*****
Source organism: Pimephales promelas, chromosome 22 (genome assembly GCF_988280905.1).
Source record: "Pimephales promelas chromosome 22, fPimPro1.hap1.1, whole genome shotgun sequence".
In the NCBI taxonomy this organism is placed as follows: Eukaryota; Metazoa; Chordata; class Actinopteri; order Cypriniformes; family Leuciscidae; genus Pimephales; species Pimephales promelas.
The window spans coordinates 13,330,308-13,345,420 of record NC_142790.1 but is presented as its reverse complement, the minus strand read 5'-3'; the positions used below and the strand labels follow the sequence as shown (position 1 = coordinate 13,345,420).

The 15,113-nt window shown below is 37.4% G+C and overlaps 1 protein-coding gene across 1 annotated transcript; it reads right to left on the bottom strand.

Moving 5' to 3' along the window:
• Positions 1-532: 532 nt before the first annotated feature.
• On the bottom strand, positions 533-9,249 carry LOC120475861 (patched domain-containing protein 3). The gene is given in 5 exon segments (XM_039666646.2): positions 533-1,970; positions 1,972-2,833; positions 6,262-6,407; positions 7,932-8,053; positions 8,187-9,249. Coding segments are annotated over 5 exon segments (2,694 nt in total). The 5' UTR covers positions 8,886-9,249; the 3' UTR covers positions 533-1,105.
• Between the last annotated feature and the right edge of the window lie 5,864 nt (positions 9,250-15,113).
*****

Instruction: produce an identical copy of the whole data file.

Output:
Source organism: Pimephales promelas, chromosome 22 (genome assembly GCF_988280905.1).
Source record: "Pimephales promelas chromosome 22, fPimPro1.hap1.1, whole genome shotgun sequence".
In the NCBI taxonomy this organism is placed as follows: Eukaryota; Metazoa; Chordata; class Actinopteri; order Cypriniformes; family Leuciscidae; genus Pimephales; species Pimephales promelas.
The window spans coordinates 13,330,308-13,345,420 of record NC_142790.1 but is presented as its reverse complement, the minus strand read 5'-3'; the positions used below and the strand labels follow the sequence as shown (position 1 = coordinate 13,345,420).

The 15,113-nt window shown below is 37.4% G+C and overlaps 1 protein-coding gene across 1 annotated transcript; it reads right to left on the bottom strand.

Moving 5' to 3' along the window:
• Positions 1-532: 532 nt before the first annotated feature.
• On the bottom strand, positions 533-9,249 carry LOC120475861 (patched domain-containing protein 3). The gene is given in 5 exon segments (XM_039666646.2): positions 533-1,970; positions 1,972-2,833; positions 6,262-6,407; positions 7,932-8,053; positions 8,187-9,249. Coding segments are annotated over 5 exon segments (2,694 nt in total). The 5' UTR covers positions 8,886-9,249; the 3' UTR covers positions 533-1,105.
• Between the last annotated feature and the right edge of the window lie 5,864 nt (positions 9,250-15,113).